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You have the power to help end the lockout, Mr. Snider. All you have to do is speak up.
Dear Mr. Snider,
You've worn a lot of hats in your life, and in nearly every position you've held, you've been a success. Your net worth is at least several hundred million dollars and you're beloved in the City of Philadelphia for bringing us hockey.
You've brought us two Stanley Cups. You've brought us All-Star Games and a Winter Classic and a minor-league hockey team and two Calder Cups and two buildings where we've formed countless memories.
Whether you know it or not, you're at least indirectly responsible for at least half of all the personal relationships I've ever had, since it seems I meet more people through hockey than anything else, and without you, hockey wouldn't be a thing in my life.
I'm sure that's true of many Flyers fans, and I'm sure than in the same vein, your decision to bring the Flyers to Philadelphia in the 1960s has formed memories and bonds unlike any other decision you will ever make. Marriages and children and bonds we have with our parents owe their existence to the fact that the Philadelphia Flyers are part of our lives.
You know it better than anybody, but to us, the Flyers are more than just a hockey team. It sounds cliche, but they're truly a way of life, and you know that better than anybody -- you've lived that life closer than any of us. The Flyers are much more than just an entertainment expense to us, just as they're more than simply an item in the portfolio to you.
But over the last three months, that's what the Flyers have been reduced to. We'll all be back when this lockout ends -- let's not kid ourselves there -- but instead of talking about Claude Giroux growing into perhaps one of the greatest players this franchise has ever seen, or instead of talking about the goaltending, or the power play, or how much we love/hate DOOP as a goal song, or how much the Penguins suck, we've spent this time talking about economics and politics.
Interest on our season ticket accounts. Escrow. Hockey-related revenue. Trying to make sense of bullshit posturing by certain owners who clearly aren't in this because they love the game of hockey or their team, like you, but instead because it really is just an item on the ledger for them. We're asking ourselves if we should be ashamed to wear our Flyers shirt or hat in public and if investing this much time in a sports team is worth it.
It's a silly question considering we all know how much the Flyers do mean to us. Whether we have season tickets or watch the games on TV from across the country or listen to them on the radio under the blanket after our parents tell us to go to bed, we'll always be Flyers fans. And that's what so insane about the lockout -- it's forcing us to, somehow, question the commitment we have to this team and this game.
At times, you're probably thinking about your commitment to the NHL. Hell, you and your team helped build this league. You've been around longer than any one other owner currently in the league today, and without the Philadelphia Flyers and your presence, the league would be a very, very different place.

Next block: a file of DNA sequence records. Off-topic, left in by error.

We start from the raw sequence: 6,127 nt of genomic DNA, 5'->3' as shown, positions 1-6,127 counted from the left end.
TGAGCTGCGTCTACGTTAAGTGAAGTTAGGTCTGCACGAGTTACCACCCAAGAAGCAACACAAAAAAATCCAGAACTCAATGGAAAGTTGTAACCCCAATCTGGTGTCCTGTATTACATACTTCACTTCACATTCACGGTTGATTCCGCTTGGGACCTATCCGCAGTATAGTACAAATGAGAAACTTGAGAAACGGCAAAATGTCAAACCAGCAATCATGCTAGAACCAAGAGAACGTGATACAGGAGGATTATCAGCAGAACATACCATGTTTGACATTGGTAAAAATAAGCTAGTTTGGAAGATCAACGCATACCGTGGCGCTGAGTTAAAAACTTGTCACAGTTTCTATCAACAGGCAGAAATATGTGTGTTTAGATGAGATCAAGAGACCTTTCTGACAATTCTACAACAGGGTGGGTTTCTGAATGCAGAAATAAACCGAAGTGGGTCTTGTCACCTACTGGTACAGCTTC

That's the kind of power you have in this league. You're an important voice, respected by the rest of the governors. And let's not start with the players -- nearly everybody who's ever pulled on a Flyers sweater raves about how great an organization this is and how well they treat their people. That's the reputation you and your team have.
You have the power to end this lockout, or at least to begin the end game. If the ball doesn't get rolling the right way in the next two days -- today when owners and players meet face-to-face in New York City, and again tomorrow when you and the rest of the Board of Governors meet -- you need to speak up publicly.
You'll be fined, yes, but at the end of the day, is a $1 million fine from the NHL the end of the world? That's a fraction of your overall worth and a fraction of what the Philadelphia Flyers are worth. And you and the Flyers both stand to lose a whole lot more than a million dollars if the NHL season goes kaput.
That's only measuring this in dollars, of course. We know it means more than that to you. The seismic shift that would take place with just a few simple words -- I disagree with the direction of this lockout and the toll it's taking on the Philadelphia Flyers and our fans -- would not only make you even more of a folk hero in Philly, it might even make the Flyers the most-beloved "second favorite team" in the NHL.
More importantly, it could very well lead to the end of the lockout. You're not the only one who surely feels the lockout has reached too far now, and that it's gone on long enough. You're not the only owner of a team that will have to deal with new on-ice struggles thanks to the new collective bargaining agreement, seeing the way player contracting rules are shaping up. You're not the only one who wants this to end sooner than later. Speak up, and they will follow.
The hard line owners have driven this lockout for far too long. It's time for you to take control, Mr. Snider.
Across SB Nation's NHL network today, writers are sending open letters to their respective team owners. See them all here.